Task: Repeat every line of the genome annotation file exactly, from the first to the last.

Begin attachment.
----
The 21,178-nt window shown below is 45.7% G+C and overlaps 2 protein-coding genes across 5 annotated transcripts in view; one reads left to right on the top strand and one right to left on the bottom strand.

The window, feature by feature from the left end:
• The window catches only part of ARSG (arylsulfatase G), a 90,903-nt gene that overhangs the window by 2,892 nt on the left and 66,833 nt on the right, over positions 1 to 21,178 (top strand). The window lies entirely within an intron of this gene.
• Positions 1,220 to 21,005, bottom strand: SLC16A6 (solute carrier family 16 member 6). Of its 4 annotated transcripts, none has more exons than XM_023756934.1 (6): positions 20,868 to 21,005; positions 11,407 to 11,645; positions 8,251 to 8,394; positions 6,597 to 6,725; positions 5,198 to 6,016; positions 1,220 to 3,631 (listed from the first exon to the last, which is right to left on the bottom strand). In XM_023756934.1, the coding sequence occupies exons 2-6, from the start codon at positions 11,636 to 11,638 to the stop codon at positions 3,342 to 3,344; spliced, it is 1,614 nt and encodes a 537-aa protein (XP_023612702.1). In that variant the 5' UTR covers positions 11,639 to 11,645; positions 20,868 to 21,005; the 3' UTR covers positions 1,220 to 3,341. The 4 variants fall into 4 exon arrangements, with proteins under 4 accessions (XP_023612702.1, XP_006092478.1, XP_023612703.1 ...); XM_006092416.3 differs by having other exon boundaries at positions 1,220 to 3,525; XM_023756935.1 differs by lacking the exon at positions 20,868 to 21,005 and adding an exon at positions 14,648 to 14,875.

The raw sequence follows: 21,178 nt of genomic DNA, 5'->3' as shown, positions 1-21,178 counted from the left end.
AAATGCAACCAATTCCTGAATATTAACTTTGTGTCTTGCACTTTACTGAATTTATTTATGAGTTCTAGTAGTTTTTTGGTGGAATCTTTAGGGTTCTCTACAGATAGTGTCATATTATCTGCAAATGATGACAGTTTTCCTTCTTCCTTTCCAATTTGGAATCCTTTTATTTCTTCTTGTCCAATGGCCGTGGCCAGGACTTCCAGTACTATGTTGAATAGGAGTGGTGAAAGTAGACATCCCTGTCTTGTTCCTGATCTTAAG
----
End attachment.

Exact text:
The 21,178-nt window shown below is 45.7% G+C and overlaps 2 protein-coding genes across 5 annotated transcripts in view; one reads left to right on the top strand and one right to left on the bottom strand.

The window, feature by feature from the left end:
• The window catches only part of ARSG (arylsulfatase G), a 90,903-nt gene that overhangs the window by 2,892 nt on the left and 66,833 nt on the right, over positions 1 to 21,178 (top strand). The window lies entirely within an intron of this gene.
• Positions 1,220 to 21,005, bottom strand: SLC16A6 (solute carrier family 16 member 6). Of its 4 annotated transcripts, none has more exons than XM_023756934.1 (6): positions 20,868 to 21,005; positions 11,407 to 11,645; positions 8,251 to 8,394; positions 6,597 to 6,725; positions 5,198 to 6,016; positions 1,220 to 3,631 (listed from the first exon to the last, which is right to left on the bottom strand). In XM_023756934.1, the coding sequence occupies exons 2-6, from the start codon at positions 11,636 to 11,638 to the stop codon at positions 3,342 to 3,344; spliced, it is 1,614 nt and encodes a 537-aa protein (XP_023612702.1). In that variant the 5' UTR covers positions 11,639 to 11,645; positions 20,868 to 21,005; the 3' UTR covers positions 1,220 to 3,341. The 4 variants fall into 4 exon arrangements, with proteins under 4 accessions (XP_023612702.1, XP_006092478.1, XP_023612703.1 ...); XM_006092416.3 differs by having other exon boundaries at positions 1,220 to 3,525; XM_023756935.1 differs by lacking the exon at positions 20,868 to 21,005 and adding an exon at positions 14,648 to 14,875.

The raw sequence follows: 21,178 nt of genomic DNA, 5'->3' as shown, positions 1-21,178 counted from the left end.
AAATGCAACCAATTCCTGAATATTAACTTTGTGTCTTGCACTTTACTGAATTTATTTATGAGTTCTAGTAGTTTTTTGGTGGAATCTTTAGGGTTCTCTACAGATAGTGTCATATTATCTGCAAATGATGACAGTTTTCCTTCTTCCTTTCCAATTTGGAATCCTTTTATTTCTTCTTGTCCAATGGCCGTGGCCAGGACTTCCAGTACTATGTTGAATAGGAGTGGTGAAAGTAGACATCCCTGTCTTGTTCCTGATCTTAAG